A Meta Program is the name given, in Neuro Linguistic Programming (N.L.P.) to describe patterns of behaviour. For example, do you notice the similarities or the differences? This would be a 'Same/Difference' Meta Program. You may notice what is similar in a situation or what is different, or with an object how it is 'like the one you have', or how it is 'different from the one you have'. Some people will talk about what they want to achieve (moving towards) while others will talk about what they want to avoid (moving away from). This is the 'Moving towards or away from' Meta Program. For example: 'I want to be thinner' or 'I don't want to be fat'. Both of these are about weight loss and have the same end goal but they are stated very differently.

 

    There are many Meta Programs, in this article I will focus on the Big Picture/Detail Meta Program and its applications within group work. I shall illustrate this Meta Program with an example: if you are performing or speaking from a stage, in an environment where people have chosen where they sit (rather than being given a seating plan), you will find a pattern, something that generally tends to happen is the people who sit in the front rows like to see the detail. These people want to see the details first and then they like to understand the bigger picture. Conversely, there are people who like to see the bigger picture first and then get to the fine details. Those people who choose to sit in the middle and towards the back of the audience fall into the second category.  

     So, when you invite a member from the audience to help, you know right away that when you explain what is requested of them it will need to be presented to them as either an outline first followed by the detail, or the details first followed by the bigger picture, just from where they were sitting. You might say: 'We are going to make this Elephant disappear and what I would like you to do is...', for a person who was sat near the back that is now assisting you, or you would say 'What I would like you to do is... and then the Elephant will disappear' for the person from the front of your audience who is helping you. You could instead choose a person in a specific place in the audience and know that a particular presentation is better suited to them.  

     Will it work every time with every one? Does anything? You will certainly stand a much better chance of creating a good rapport with your helper than if you don't use this simple technique and when the audience sees that you are getting on well with the person on stage they will like you more. These are the small details that when thought about and applied help you to stand out from the majority of performers/speakers who don't know about such things. This as I have said is just one of many Meta programs and there are many ways we can use them.

 

A Linguistic Trick using Suggestion and Influence Techniques

      Asking somebody if they have the time and then interrupting the pattern of behaviour that follows i.e. the person looking at their watch, noting the time and then relaying the indirectly asked for information is a useful trick. Never is the question "Do you have the time", answered "yes" and the actual time of day then not shared. What happens is; a series of actions are triggered that run one after each other, initiated by the close-ended yes/no question. When a series of patterns are interrupted for a split second the conscious mind is confused, tripped up, short-circuited if you like, and suggestions can be given directly to the unconscious mind without the resistance of the conscious mind. In the following example we interrupt this pattern of behaviour verbally by continuing the sentence so that it is no longer a request for the time, but a request to see if the person has enough time to do something, it will also evoke reciprocity and offer the opportunity to collect some useful information at the same time:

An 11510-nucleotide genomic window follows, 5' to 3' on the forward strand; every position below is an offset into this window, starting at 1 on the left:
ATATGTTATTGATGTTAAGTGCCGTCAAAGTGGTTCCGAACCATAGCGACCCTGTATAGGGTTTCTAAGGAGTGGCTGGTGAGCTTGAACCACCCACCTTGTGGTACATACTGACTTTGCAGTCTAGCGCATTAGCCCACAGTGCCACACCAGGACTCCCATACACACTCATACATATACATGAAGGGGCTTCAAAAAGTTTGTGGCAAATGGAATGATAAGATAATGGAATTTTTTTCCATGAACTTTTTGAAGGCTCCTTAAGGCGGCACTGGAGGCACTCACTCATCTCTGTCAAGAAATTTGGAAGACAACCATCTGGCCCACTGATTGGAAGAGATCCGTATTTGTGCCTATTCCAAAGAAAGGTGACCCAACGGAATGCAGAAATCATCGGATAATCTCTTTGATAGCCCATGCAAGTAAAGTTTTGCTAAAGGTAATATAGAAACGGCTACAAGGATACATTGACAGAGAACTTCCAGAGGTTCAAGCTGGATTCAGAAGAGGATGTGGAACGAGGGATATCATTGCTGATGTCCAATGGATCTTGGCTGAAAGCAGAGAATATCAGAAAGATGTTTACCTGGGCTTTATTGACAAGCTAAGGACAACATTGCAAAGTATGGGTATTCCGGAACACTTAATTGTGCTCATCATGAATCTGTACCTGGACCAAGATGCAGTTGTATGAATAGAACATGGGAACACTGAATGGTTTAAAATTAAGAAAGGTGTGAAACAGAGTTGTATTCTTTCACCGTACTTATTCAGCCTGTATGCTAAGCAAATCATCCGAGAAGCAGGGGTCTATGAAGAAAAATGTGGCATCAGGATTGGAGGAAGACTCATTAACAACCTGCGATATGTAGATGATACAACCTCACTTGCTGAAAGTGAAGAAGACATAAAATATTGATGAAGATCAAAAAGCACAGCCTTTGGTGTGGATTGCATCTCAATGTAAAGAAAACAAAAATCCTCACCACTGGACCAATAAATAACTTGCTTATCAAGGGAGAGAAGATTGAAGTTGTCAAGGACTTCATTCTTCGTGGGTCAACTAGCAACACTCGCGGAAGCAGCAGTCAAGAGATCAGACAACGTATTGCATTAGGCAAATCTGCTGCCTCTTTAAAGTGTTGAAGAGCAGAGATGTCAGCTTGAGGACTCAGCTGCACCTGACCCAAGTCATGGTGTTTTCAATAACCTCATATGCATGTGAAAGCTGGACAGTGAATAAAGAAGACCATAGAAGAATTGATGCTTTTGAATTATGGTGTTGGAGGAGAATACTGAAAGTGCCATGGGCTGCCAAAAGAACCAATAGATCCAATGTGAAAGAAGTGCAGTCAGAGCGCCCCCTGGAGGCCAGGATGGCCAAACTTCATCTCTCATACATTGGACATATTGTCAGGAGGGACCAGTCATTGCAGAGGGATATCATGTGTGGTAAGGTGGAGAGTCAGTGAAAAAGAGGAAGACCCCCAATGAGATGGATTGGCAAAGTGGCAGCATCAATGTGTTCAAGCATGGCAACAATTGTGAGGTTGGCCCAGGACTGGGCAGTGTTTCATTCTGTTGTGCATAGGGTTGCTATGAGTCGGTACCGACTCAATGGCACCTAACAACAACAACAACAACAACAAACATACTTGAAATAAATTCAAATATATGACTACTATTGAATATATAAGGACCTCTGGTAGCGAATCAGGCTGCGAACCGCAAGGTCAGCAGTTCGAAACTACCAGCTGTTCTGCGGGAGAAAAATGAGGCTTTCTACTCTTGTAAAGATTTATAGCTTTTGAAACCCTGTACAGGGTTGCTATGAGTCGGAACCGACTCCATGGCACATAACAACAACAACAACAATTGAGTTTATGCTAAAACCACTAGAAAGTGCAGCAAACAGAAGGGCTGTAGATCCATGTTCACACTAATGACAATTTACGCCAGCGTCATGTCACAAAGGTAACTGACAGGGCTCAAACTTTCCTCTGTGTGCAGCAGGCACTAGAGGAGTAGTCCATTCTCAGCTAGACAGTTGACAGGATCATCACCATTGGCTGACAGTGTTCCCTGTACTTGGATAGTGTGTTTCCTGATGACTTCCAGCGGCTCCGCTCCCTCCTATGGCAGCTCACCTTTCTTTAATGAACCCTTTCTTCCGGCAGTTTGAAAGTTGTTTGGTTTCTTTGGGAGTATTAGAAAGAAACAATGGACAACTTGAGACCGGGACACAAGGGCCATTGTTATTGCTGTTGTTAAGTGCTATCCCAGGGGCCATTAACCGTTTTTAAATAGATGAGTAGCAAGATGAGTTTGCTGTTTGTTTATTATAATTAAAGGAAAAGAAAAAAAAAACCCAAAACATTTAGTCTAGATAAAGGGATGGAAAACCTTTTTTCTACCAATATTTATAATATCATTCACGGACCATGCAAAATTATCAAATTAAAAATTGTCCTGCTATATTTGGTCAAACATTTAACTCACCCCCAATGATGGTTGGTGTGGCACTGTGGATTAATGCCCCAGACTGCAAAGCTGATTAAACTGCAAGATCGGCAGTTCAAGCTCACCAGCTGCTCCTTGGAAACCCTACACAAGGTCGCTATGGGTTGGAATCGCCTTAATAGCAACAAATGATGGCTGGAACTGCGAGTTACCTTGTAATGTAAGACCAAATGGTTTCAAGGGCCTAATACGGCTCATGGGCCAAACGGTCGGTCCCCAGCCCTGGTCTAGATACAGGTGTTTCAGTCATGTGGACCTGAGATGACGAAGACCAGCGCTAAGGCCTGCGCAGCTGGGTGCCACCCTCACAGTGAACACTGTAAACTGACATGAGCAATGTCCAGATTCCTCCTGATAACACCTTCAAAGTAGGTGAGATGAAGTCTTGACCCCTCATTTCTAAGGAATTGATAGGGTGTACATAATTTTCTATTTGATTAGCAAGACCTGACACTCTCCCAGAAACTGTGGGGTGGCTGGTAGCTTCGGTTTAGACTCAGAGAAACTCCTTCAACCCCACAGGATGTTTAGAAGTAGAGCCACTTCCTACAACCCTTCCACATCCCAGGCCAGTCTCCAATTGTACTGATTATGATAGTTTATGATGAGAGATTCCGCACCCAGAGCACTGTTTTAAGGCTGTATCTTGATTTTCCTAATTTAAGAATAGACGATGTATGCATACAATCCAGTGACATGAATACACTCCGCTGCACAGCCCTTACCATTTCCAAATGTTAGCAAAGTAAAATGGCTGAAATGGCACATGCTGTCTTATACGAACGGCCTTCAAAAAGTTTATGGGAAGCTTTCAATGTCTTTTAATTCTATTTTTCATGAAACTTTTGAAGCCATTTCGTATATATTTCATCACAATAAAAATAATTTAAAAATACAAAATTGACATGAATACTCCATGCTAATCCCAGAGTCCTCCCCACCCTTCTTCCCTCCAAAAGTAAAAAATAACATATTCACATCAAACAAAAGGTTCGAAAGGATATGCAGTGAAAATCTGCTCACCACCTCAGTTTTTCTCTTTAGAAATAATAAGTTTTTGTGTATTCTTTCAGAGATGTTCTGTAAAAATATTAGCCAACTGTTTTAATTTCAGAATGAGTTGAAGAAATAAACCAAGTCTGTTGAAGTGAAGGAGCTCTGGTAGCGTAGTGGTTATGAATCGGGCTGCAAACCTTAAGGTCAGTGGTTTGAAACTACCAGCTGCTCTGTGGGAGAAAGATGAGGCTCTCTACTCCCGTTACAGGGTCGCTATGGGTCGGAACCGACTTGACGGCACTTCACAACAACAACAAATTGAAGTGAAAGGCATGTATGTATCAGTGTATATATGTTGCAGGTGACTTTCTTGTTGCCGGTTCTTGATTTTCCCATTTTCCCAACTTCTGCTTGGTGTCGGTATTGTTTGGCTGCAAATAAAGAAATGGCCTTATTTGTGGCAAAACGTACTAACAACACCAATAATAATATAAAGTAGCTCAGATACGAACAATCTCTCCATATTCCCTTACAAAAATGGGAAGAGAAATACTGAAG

"Have you got the time…? To accept my offer of a gift for you, by just going to my website, filling in your details and you will receive the free download (or the CD/DVD through the post)."

 

     By continuing the sentence after a short pause, just long enough for them to have started the process of engaging in a single unit of behaviour you interrupt their pattern as they realise you are not asking for the time of day. Embedding the command 'accept my offer', whilst also anchoring it visually or kinaesthetically, if appropriate, will give you a useful tool later when you may indeed wish to have the person except your offer.

 

     Also by the action of giving a gift you are invoking the first rule of reciprocity as defined by Dr Robert Cialdini. It is accepted by sociologists and anthropologists the world over that a person or group of people will normally repay to a larger extent than that which was given or indeed offered to them. This can be most commonly seen in the act of giving gifts at birthdays or other occasions, people feel bad when they have even just forgotten to send a card to somebody who sent one to them. When somebody else buys you dinner or a present you feel obliged to reciprocate the favour. This is even true when all that has been offered to you, (even uninvited) is a discount.

     

     The 'rejection then retreat technique' used by salesmen is a prime example of this, first they start at a high price only to reduce it 'specially for you, just for today because…", to you, this makes you feel like they have given you something and as a result you become more likely to give then something, i.e. the price that they were after all along!

 

     Also, you capture the email address of an interested, potential client for future free advertising. To the savvy Internet marketer this information is worth the time in creating a free download or CD/DVD to send out.

 

     With this one action you have: embedded a command and anchored it. Evoked reciprocity and collected a potential customer's contact details and all in just ten seconds!